[Even if the documentation is bad, does that justify basing a solution on passing intentionally invalid parameters? Is it justifiable to break the law because you can’t find any legal alternative to what you’re trying to do? -Raymond]
  21. Anonymous says:

    if you got the source code to hundreds of undocumented APIs, that would discourage you from calling them

    I want to underline too… :'(

    Well, it’s your blog :)

    Anyway… why are they undocumented?

    Quality of documentation is important.  “No documentation” is just another form of bad documentation.

    “Legacy – do not use in new code” is perfectly acceptable documentation.

    [“Implementation detail – not part of the interface contract; may change at any time.” -Raymond]
  22. Anonymous says:

    “Implementation detail – not part of the interface contract; may change at any time.”

    Yeah, like that.

    Or to avoid developer fatigue, something like:

    “All these APIs are subject to change except the ones marked OK TO USE”

    TMTOWTDI

    [So you’re saying there should be a section in MSDN called, “Undocumented functionality” that reads, “Functions, structures, flags, etc. not documented here are reserved for the implementation and are not part of the interface contract. They are subject to change at any time and are not supported”? I can ask them to write up that one-paragraph documentation section if it’ll make you happy. -Raymond]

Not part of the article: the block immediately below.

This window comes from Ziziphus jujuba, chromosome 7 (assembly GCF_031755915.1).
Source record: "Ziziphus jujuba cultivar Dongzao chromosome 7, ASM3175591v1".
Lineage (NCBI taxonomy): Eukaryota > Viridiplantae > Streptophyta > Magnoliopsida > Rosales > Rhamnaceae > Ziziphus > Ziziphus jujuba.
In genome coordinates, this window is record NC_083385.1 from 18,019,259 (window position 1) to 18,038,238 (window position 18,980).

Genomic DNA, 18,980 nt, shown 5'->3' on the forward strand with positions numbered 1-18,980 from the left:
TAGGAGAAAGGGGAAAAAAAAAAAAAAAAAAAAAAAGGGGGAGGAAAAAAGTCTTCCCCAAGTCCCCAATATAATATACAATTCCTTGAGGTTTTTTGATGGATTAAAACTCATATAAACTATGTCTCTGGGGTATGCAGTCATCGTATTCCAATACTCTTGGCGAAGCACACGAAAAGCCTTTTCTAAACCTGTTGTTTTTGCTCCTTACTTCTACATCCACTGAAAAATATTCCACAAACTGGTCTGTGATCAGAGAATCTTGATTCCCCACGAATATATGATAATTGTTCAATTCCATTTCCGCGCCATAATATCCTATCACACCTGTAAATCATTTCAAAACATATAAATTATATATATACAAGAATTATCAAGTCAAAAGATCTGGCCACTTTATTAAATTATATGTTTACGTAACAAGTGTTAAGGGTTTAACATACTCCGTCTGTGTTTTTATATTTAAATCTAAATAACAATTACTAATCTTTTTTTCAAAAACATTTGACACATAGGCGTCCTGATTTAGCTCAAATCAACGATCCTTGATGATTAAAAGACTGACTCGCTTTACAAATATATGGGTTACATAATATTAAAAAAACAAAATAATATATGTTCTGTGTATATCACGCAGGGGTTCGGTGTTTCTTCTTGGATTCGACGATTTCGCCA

23. Anonymous says:

    http://msdnwiki.microsoft.com/ –>
    “We are not able to support editing in Firefox for this release. Check back soon for an updated release that will provide better Firefox support.”
    Will this be fixed in 6 month?

    [Why are you asking me? I have nothing to do with the MSDN Wiki. -Raymond]
  24. Anonymous says:

    I would’ve thought that by now people would’ve stopped requesting "the right way" to stop the monitor from turning off.

    The "right way" is to get the user to go into his power settings and choose presentation mode or always on or something to that effect.

    To understand why he’s responded to a few other posts and not to the ones requesting this information, perhaps you should read this: http://blogs.msdn.com/oldnewthing/archive/2005/06/07/426294.aspx

    which is his post entitled "What if two programs did this?" and think about what would happen if one program tried to turn the monitor off while another tried to keep it on.

  25. Anonymous says: